How Books Learn

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Some years ago Stewart Brand, of The Whole Earth Catalog fame, wrote a fascinating book called How Buildings Learn, which was later made into a BBC series that, wonderfully enough, can now be seen on YouTube. My question is: If buildings can learn, why not books? And why not think of the rise of electronic publishing and reading as a stage in the education of books?

How Buildings Learn is a kind of predecessor to, or maybe a founding document of, the movement that has recently come to be called object-oriented ontology, or OOO. The key question of OOO is summed up in the subtitle of Ian Bogost's Alien Phenomenology: What It's Like to Be a Thing. Stewart Brand was asking: What's it like to be a building? You get built for certain people but then get used, as a working space or living space, for other people. You have certain functions early in your life and very different ones later on: maybe you're a warehouse converted into lofts, or an elegant family home remade into a dentist's office. Brand says that very few buildings adapt well because they're not built to adapt; but adaptation happens anyway, because people come and go and human needs change. It must be strange to be a building.

Books are very different objects than buildings, because they embody human purposes in very different ways. We see the hand of the architect in a building, and discern her mind, but books seem, to many of us anyway, to have a more intimate relation to human consciousness. We are usually more sensitive to authors' intentions than to those of architects. (Whether that should be the case is another story.) All that said, books had to learn too and always have. Homer's epics had to learn Roman ways: Virgil taught them. Sophocles' Antigone had to realize, during World War II, that it was fundamentally about the French Resistance. The novels of Jane Austen, written as popular entertainment, have been shoehorned into academic contexts, and have been recalcitrant and slow learners, always insisting on being sources of delight. And don't get me started on the Bible and Shakespeare.

Viewed in this context, electronic reading is simply another stage in the education of books, and maybe not one of the more eventful ones. Of course, that will depend on what we mean by "book." 

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There's the book as a physical object, which might share a grave with a saint for a few centuries, only to end up in a museum, or live a boring and uneventful life, perhaps not even read, until transformed into a work of art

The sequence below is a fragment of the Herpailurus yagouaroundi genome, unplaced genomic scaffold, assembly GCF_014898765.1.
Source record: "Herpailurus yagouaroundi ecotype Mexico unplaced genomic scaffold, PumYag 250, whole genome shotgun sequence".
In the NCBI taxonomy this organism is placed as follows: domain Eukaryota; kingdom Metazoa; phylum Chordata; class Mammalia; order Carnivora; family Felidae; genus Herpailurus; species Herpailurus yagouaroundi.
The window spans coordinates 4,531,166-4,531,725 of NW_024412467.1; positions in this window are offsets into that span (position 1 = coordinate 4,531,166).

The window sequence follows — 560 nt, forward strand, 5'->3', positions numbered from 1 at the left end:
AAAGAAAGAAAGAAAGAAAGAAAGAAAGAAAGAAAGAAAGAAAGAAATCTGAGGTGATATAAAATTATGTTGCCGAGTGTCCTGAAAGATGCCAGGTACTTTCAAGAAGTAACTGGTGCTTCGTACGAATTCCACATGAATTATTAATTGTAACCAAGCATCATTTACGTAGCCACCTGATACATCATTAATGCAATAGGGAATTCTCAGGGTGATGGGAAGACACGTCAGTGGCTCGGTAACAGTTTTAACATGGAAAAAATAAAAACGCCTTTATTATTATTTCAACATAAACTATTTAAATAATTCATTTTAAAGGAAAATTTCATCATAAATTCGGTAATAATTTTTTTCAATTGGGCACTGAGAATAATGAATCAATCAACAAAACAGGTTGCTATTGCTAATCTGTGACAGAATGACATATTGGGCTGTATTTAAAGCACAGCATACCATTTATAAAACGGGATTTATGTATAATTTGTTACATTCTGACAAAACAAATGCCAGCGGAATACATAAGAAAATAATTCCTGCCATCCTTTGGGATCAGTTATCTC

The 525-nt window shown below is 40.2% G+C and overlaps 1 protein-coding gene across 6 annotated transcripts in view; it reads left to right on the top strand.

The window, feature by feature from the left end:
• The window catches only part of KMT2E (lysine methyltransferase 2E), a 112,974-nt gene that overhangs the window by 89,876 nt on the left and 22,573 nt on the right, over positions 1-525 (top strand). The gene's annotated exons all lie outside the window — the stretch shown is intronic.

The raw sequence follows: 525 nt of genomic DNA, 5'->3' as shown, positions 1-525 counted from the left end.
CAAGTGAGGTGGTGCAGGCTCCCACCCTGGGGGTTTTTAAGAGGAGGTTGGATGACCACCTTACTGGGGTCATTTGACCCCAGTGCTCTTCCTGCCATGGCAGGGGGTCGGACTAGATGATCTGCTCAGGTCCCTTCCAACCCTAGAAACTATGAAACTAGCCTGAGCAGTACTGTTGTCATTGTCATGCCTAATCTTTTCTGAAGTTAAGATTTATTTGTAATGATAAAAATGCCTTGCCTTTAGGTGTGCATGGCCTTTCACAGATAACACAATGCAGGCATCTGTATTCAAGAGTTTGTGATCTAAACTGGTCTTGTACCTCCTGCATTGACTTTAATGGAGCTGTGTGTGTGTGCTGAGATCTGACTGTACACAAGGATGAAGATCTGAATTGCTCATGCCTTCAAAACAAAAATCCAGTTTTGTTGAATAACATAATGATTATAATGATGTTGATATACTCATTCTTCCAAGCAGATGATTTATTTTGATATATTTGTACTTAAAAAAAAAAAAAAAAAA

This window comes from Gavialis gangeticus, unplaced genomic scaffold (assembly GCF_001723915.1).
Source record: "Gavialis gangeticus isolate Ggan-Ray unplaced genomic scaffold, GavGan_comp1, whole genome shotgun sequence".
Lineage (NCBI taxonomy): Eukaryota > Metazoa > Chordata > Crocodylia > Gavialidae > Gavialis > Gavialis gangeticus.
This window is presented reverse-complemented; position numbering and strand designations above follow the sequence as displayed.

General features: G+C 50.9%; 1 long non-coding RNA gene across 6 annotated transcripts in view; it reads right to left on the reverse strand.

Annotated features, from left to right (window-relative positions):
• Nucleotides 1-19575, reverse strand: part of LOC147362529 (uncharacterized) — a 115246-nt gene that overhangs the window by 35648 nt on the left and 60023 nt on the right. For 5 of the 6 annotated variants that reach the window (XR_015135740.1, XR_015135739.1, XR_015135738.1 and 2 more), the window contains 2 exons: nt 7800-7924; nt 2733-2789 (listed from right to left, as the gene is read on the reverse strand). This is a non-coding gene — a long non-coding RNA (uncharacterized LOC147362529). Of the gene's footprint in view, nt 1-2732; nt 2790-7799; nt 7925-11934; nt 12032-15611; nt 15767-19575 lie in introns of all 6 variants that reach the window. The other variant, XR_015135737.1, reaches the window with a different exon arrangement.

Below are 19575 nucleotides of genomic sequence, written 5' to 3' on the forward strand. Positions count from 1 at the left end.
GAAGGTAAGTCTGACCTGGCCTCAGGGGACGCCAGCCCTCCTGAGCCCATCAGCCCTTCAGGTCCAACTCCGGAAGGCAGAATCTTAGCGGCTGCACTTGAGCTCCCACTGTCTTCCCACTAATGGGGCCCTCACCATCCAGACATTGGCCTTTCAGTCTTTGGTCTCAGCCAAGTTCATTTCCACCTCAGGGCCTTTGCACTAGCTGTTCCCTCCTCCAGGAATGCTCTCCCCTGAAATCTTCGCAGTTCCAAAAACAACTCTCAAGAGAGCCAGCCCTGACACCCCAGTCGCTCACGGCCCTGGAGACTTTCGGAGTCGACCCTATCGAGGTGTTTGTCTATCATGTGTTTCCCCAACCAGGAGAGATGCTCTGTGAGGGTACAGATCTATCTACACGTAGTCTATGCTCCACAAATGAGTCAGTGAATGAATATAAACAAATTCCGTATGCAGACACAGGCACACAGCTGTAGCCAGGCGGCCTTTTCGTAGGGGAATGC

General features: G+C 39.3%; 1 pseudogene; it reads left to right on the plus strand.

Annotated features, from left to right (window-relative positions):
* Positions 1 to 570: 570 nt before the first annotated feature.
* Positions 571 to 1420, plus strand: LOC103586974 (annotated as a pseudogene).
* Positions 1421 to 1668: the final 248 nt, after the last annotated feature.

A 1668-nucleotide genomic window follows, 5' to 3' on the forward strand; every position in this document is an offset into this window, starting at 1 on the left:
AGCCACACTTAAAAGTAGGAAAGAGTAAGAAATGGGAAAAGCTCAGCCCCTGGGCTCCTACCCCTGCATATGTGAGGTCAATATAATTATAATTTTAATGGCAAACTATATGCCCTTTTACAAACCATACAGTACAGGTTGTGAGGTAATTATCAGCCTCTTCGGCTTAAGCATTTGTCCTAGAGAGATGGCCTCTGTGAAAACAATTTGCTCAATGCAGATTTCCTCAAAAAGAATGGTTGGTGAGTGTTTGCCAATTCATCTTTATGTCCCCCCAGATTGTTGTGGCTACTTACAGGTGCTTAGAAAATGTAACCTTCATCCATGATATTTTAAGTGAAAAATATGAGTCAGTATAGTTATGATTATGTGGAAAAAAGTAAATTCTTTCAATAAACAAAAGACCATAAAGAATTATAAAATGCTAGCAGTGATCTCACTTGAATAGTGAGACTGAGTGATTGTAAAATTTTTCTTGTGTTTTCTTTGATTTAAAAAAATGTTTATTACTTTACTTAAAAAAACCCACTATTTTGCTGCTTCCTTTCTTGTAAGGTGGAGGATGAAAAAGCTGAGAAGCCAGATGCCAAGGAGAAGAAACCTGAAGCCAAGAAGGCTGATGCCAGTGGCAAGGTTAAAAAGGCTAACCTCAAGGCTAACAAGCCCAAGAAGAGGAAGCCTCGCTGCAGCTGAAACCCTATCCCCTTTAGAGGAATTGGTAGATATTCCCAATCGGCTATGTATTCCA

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But as the previous paragraph shows, I mean "book" in different sense, a sense not attached to a unique objectification, in the way that many people can say that they have read Middlemarch even when the various objects answering to that name resemble one another only generally.

Consider, in this light, the Iliad. It began life as a song, a very long song composed and then chanted by a Greek bard. It came to life through the ears of audiences gathered in firelit courtyards or the plazas of Ionic towns. Surely the transition to written form -- some scribe trying to scribble fast enough on his sheets of papyrus to keep up with the bard's chant, being forced repeatedly to stop the poor man, drag him out of his half-conscious trance, to make sure of a word or a line -- was a traumatic one for the poem. Indeed, would any future event be as traumatic? The absorption into Roman culture, the strange reinterpretations that then emerged, were jarring in their own way, but surely not as dramatic as that first translation to the page.

After that, the long slow process of becoming a classic couldn't have been so stressful to the Iliad: though it surely felt odd to be told that it was a Christian allegory, it had been prepared for that when it was co-opted by the Pax Romana idea. The development of print was memorable, but the disorientation stemming from that event brought more pleasure than fear: to be so widely copied and distributed was thrilling, and the poem had never looked so beautiful as in the editions made by Aldus Manutius. So many people treasured it now, which helped compensate for all the curses it received from schoolboys who got caned for failing to distinguish the second declension from the third. But the poem never really adjusted to other languages: Latin, French, English -- none of them sounded right, ever, though in certain moments . . . There was a man called Pope, for instance. . . .

In light of this long, long history, during which the poem has had to learn so much, adapt to so many circumstances, how could it be intimidated by the rise of electronic reading? "Why should I concern myself with bits and pixels? I remember the harried scribe with his papyrus sheets. I was once a song."

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Alan Jacobs is Distinguished Professor of the Humanities in the honors program at Baylor University in Waco, Texas.

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